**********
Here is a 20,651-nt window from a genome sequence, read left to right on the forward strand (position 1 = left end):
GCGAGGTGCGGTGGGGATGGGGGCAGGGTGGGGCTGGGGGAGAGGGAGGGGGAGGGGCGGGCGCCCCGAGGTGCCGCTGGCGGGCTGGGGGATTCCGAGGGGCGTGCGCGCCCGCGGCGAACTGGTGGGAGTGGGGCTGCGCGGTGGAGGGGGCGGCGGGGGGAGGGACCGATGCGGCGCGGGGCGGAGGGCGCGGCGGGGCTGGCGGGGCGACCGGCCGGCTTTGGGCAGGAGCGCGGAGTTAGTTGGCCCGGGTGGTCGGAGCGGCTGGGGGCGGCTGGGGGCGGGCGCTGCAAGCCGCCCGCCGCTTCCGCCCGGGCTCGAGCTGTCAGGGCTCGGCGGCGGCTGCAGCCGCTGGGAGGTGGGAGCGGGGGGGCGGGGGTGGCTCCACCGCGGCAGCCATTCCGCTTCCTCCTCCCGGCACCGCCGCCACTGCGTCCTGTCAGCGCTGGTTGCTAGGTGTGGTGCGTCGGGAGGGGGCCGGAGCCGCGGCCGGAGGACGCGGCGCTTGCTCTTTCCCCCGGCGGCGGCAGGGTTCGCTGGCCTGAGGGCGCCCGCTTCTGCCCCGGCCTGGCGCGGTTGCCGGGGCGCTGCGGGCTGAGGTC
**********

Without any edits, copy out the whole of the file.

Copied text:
Here is a 20,651-nt window from a genome sequence, read left to right on the forward strand (position 1 = left end):
GCGAGGTGCGGTGGGGATGGGGGCAGGGTGGGGCTGGGGGAGAGGGAGGGGGAGGGGCGGGCGCCCCGAGGTGCCGCTGGCGGGCTGGGGGATTCCGAGGGGCGTGCGCGCCCGCGGCGAACTGGTGGGAGTGGGGCTGCGCGGTGGAGGGGGCGGCGGGGGGAGGGACCGATGCGGCGCGGGGCGGAGGGCGCGGCGGGGCTGGCGGGGCGACCGGCCGGCTTTGGGCAGGAGCGCGGAGTTAGTTGGCCCGGGTGGTCGGAGCGGCTGGGGGCGGCTGGGGGCGGGCGCTGCAAGCCGCCCGCCGCTTCCGCCCGGGCTCGAGCTGTCAGGGCTCGGCGGCGGCTGCAGCCGCTGGGAGGTGGGAGCGGGGGGGCGGGGGTGGCTCCACCGCGGCAGCCATTCCGCTTCCTCCTCCCGGCACCGCCGCCACTGCGTCCTGTCAGCGCTGGTTGCTAGGTGTGGTGCGTCGGGAGGGGGCCGGAGCCGCGGCCGGAGGACGCGGCGCTTGCTCTTTCCCCCGGCGGCGGCAGGGTTCGCTGGCCTGAGGGCGCCCGCTTCTGCCCCGGCCTGGCGCGGTTGCCGGGGCGCTGCGGGCTGAGGTC